Hugmun’s calligraphic identity for Mortar&Brick captures a tension between script and sans serif
Copenhagen-based design studio Hugmun have worked alongside property consultants Mortar&Brick on the creation of their elegant identity; a graphic system, wordmark and aesthetic that effortlessly echoes the security, integrity and free-thinking attitude of the company it represents.
Driven by straightforward typographic application, the anchor of the identity comes in the form of a semi-calligraphic wordmark. “We wanted to create a logo for Mortar&Brick that feels strong and minimalist,” Co-founder Tomasz Pawluk tells us, while maintaining an element of frivolity via the expressive ampersand. “It’s quite unique and something out of the box,” he remarks, breaking the structure of its own rigid system and layout design, and in doing so demonstrating Mortar&Brick’s forward-thinking practice. “The ampersand adds a flexibility to something very firm,” he adds, “we created three options for using it, giving a broad range of possibilities when using it across different brand materials.”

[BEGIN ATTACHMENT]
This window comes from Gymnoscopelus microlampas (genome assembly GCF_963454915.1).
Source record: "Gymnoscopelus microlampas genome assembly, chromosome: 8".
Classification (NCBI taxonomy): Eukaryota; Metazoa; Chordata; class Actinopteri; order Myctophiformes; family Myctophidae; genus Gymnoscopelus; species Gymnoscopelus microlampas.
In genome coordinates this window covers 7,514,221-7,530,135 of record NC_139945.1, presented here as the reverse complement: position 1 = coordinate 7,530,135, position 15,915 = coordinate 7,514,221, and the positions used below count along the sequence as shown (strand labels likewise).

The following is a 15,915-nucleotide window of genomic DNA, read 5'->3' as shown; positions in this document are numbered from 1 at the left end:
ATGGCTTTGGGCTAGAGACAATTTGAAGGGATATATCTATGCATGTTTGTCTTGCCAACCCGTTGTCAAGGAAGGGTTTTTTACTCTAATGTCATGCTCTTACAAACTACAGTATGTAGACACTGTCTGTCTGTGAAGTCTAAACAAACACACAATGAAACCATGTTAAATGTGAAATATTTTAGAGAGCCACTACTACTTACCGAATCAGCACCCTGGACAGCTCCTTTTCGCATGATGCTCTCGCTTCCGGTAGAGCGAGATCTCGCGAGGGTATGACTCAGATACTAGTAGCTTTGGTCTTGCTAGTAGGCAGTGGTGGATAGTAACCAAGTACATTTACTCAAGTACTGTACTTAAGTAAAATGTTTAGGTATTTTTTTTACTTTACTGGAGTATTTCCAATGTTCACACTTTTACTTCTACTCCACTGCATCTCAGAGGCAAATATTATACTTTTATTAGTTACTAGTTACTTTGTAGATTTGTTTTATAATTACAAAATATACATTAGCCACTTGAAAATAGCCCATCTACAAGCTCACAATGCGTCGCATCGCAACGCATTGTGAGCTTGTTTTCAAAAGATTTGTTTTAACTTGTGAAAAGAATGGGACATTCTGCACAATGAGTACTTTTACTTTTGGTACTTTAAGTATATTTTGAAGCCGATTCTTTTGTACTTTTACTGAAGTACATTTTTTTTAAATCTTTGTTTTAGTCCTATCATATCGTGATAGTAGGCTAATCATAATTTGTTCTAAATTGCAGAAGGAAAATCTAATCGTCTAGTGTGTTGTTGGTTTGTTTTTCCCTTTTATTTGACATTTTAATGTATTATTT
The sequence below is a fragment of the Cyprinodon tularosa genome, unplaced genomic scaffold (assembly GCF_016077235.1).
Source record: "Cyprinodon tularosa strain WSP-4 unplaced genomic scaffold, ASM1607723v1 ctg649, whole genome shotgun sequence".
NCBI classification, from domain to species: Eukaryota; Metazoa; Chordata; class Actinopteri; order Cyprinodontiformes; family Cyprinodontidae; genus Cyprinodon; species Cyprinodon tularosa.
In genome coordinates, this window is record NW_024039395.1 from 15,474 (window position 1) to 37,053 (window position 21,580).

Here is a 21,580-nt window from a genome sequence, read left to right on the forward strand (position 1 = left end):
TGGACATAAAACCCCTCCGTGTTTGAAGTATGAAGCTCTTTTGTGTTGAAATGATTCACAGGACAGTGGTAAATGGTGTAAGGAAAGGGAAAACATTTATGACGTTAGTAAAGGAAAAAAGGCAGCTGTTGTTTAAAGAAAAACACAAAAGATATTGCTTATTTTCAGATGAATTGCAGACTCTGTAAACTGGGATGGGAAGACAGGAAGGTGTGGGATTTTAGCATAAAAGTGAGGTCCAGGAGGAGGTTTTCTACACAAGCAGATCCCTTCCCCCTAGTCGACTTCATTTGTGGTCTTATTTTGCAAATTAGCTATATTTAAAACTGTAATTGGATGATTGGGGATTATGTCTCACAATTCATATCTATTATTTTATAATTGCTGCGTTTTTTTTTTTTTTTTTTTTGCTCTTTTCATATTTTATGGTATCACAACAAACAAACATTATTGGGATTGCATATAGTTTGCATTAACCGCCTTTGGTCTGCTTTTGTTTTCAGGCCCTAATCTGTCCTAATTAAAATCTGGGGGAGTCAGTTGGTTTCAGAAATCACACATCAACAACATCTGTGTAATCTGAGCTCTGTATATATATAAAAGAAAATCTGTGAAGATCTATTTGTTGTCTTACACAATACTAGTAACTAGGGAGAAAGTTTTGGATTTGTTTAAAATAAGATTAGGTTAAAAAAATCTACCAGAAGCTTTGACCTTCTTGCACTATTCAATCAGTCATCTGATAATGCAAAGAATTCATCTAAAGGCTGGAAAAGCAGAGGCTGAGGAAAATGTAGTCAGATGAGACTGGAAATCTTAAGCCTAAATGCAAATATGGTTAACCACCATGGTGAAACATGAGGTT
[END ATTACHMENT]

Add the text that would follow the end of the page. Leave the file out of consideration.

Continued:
Utilised across the identity is Displaay Type Foundry’s Dazzed as the primary typeface, playing the pragmatic counterpart to the logo’s outlandish script. “We chose Dazzed for the main typography in brand materials because it's practical and unique at the same time,” Pawluk tells us, “we love the small details like the letter ‘a’ that are truly unusual and stand out,” without being overly characterful and removing the proficiency of the typeface in application. “It is both intriguing and readable,” he adds.
Maintaining the typographic contrast between script and sans is the serene use of colour, with the studio opting for an off-white and spirited red to create a warm and earthy palette. “The soft beige is calm but firm,” Pawluk explains, “it has connotations of a safe space, home, interiors, something nice and soothing.” Mirroring the energy and optimism of Mortar&Brick’s work through the punchy inclusion of red throughout, Pawluk explains, “the beige and red are also a modern, abstract representation of the mortar,” he concludes, “brought together with the brick.”
Jorge de Jorge Jordán